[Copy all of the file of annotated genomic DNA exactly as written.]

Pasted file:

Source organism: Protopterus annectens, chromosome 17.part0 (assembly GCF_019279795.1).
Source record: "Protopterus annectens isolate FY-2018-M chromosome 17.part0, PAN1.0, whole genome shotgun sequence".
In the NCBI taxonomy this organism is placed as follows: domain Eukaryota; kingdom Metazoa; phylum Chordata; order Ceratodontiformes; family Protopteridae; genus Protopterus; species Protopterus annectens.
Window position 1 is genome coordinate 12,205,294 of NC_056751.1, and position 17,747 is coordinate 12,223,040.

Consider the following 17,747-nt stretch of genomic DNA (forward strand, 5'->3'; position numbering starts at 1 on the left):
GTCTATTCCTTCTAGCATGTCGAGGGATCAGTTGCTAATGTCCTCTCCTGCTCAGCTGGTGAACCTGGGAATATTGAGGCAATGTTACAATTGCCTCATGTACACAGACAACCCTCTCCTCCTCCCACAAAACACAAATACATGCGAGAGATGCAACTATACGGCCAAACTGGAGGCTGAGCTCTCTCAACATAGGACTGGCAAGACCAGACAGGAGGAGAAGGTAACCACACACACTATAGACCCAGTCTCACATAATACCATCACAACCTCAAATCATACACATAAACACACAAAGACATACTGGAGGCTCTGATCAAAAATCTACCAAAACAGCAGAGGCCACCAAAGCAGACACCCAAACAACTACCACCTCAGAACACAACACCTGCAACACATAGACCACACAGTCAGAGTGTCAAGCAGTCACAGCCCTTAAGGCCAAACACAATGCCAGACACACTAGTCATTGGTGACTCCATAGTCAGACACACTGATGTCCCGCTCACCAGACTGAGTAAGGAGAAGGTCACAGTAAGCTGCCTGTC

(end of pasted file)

Source organism: Protopterus annectens, chromosome 17.part0 (assembly GCF_019279795.1).
Source record: "Protopterus annectens isolate FY-2018-M chromosome 17.part0, PAN1.0, whole genome shotgun sequence".
In the NCBI taxonomy this organism is placed as follows: domain Eukaryota; kingdom Metazoa; phylum Chordata; order Ceratodontiformes; family Protopteridae; genus Protopterus; species Protopterus annectens.
Window position 1 is genome coordinate 12,205,294 of NC_056751.1, and position 17,747 is coordinate 12,223,040.

Consider the following 17,747-nt stretch of genomic DNA (forward strand, 5'->3'; position numbering starts at 1 on the left):
GTCTATTCCTTCTAGCATGTCGAGGGATCAGTTGCTAATGTCCTCTCCTGCTCAGCTGGTGAACCTGGGAATATTGAGGCAATGTTACAATTGCCTCATGTACACAGACAACCCTCTCCTCCTCCCACAAAACACAAATACATGCGAGAGATGCAACTATACGGCCAAACTGGAGGCTGAGCTCTCTCAACATAGGACTGGCAAGACCAGACAGGAGGAGAAGGTAACCACACACACTATAGACCCAGTCTCACATAATACCATCACAACCTCAAATCATACACATAAACACACAAAGACATACTGGAGGCTCTGATCAAAAATCTACCAAAACAGCAGAGGCCACCAAAGCAGACACCCAAACAACTACCACCTCAGAACACAACACCTGCAACACATAGACCACACAGTCAGAGTGTCAAGCAGTCACAGCCCTTAAGGCCAAACACAATGCCAGACACACTAGTCATTGGTGACTCCATAGTCAGACACACTGATGTCCCGCTCACCAGACTGAGTAAGGAGAAGGTCACAGTAAGCTGCCTGTC